These projects have a place in our industry. Obviously, they all come from the news category from POYi. They are artful but fail to tell the FULL story. We don’t actually see key moments unfolding nor do we meet any characters. And as this medium evolves ever so closer to being a documentary film, the need to complete the package with other materials such as user-submitted or archival footage will be greater. I’m reminded of a documentary titled “Trouble the Water” in which the filmmakers weaved 15 minutes of home movie footage shot the day before and the morning of Hurricane Katrina.


The Features and Issues categories generally represent stories that allowed photographers and filmmakers to spend some time with the stories and their characters. And it was in one of these categories where the judges became fully immersed in the discussion because we were really looking at the observational method of visual reporting as opposed of being directed.

It’s a good exercise. Go ahead: Watch several multimedia packages. Or even consider your own edit. How much was kept in the final edit that had true exchanges between characters or events? It’s easy to get those walks across the fields or the drive on the prairies because those visual sequences happen several times a day.

It’s not enough to say that using only the voice of the characters in your story makes your piece (cinéma) vérité. I feel that we’ve bent that definition a bit to help us make an argument for non-narrated pieces. But the better exercise is to count the moments of candid realism.

The economy of scale issue, again, is at odds.

An excellent case study would be to compare the film “Restrepo” by Sebastian Junger and Tim Hetherington to “Hell and Back Again” by Danfung Dennis. Both great docs but told in their own way based on the material they ultimately captured. I’m sure many PJs have had discussions over drinks on this very topic. Another war doc, Armadillo, is also worth watching.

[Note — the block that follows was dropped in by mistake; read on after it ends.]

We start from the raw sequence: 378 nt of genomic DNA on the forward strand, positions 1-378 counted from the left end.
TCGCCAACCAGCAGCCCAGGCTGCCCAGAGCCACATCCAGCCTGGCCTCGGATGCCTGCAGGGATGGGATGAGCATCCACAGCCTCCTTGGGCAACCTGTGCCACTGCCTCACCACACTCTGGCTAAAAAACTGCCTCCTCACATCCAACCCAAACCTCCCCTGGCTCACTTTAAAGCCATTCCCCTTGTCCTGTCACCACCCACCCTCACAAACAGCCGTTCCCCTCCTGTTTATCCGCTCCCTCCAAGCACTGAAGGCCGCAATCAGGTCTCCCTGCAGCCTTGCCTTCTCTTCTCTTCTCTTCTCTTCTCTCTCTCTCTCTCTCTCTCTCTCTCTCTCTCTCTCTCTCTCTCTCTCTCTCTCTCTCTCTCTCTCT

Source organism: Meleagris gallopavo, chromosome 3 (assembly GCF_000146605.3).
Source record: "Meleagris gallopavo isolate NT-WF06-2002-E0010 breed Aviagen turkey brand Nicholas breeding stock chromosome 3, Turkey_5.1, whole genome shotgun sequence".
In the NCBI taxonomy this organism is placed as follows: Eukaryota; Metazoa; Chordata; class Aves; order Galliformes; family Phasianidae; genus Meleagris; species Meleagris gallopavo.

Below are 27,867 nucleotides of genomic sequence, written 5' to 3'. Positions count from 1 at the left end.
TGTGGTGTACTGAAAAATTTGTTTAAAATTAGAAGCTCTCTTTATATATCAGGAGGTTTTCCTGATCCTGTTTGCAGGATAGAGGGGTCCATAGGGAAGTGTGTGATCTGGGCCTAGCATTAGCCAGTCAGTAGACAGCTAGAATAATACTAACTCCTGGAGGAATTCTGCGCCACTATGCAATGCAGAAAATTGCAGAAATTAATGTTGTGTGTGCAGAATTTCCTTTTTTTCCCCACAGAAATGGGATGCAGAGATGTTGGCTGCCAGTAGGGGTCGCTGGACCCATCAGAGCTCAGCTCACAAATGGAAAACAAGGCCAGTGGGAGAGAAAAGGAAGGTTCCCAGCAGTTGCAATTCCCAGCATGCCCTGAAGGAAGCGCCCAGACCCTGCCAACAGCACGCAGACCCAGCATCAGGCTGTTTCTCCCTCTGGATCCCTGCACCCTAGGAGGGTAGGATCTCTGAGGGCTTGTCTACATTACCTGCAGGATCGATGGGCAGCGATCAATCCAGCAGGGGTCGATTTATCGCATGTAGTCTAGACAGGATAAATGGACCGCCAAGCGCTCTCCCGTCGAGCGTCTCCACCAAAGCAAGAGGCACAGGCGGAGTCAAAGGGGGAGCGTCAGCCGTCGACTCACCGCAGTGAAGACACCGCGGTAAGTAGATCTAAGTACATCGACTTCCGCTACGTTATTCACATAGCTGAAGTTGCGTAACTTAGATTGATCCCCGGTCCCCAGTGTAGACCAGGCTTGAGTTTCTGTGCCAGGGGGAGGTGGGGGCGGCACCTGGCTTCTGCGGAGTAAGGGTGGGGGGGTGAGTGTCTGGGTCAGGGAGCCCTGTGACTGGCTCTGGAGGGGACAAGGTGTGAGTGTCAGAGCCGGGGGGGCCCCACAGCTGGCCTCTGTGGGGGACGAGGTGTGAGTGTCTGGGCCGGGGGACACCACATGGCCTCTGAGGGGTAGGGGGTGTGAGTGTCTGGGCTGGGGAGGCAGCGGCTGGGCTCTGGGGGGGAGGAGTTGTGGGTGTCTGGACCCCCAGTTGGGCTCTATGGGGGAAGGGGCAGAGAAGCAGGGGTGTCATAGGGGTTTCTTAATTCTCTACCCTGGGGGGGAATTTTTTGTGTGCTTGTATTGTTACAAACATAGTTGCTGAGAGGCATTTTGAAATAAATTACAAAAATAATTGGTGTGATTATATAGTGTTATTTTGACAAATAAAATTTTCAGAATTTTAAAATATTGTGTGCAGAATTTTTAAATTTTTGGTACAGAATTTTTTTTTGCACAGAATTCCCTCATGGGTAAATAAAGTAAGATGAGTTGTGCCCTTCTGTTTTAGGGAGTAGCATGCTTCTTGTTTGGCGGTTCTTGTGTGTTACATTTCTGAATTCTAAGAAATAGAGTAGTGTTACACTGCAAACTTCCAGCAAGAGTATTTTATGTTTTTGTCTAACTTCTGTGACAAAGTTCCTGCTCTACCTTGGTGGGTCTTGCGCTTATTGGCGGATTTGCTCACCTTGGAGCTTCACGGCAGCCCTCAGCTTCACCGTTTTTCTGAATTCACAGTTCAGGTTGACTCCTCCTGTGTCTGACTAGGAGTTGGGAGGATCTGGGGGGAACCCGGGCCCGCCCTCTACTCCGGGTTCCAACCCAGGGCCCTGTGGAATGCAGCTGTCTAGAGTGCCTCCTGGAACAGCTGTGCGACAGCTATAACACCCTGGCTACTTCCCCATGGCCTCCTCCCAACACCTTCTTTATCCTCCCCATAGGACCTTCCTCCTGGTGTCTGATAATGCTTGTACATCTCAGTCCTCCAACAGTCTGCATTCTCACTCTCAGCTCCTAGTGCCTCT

At the end, it was great to know that our discussions often relied on truth, transparency and honesty between the filmmaker and audience.


During the thoughtful discussions of visual storytelling, vérité and engagement, I can’t help but think about the process of our judging work in isolation. I have two concerns:

  • Are we reviewing and recognizing the most impactful work out there?
  • Are we in the ideal setting for consuming this type of content?

I started this post referencing the overwhelming number of entries we had to review and weed out. And although I am certain we recognized some truly strong work and awarded the best based on the dynamic and lens of the jury, I wonder if some were left behind or weren’t even entered in the first place.

Other web competitions have Viewers’ Choice or People’s Voice divisions. But even then, the number of projects have already been edited down to nominees. And leaving it up to John Q. Public may only bring us LOLCats and Kony2012. I opened up to a wider pool of contributors in 2008, but it hasn’t reached the numbers I had hoped. This is one of the reasons why I relaunched IN’s original form as a Tumblr blog.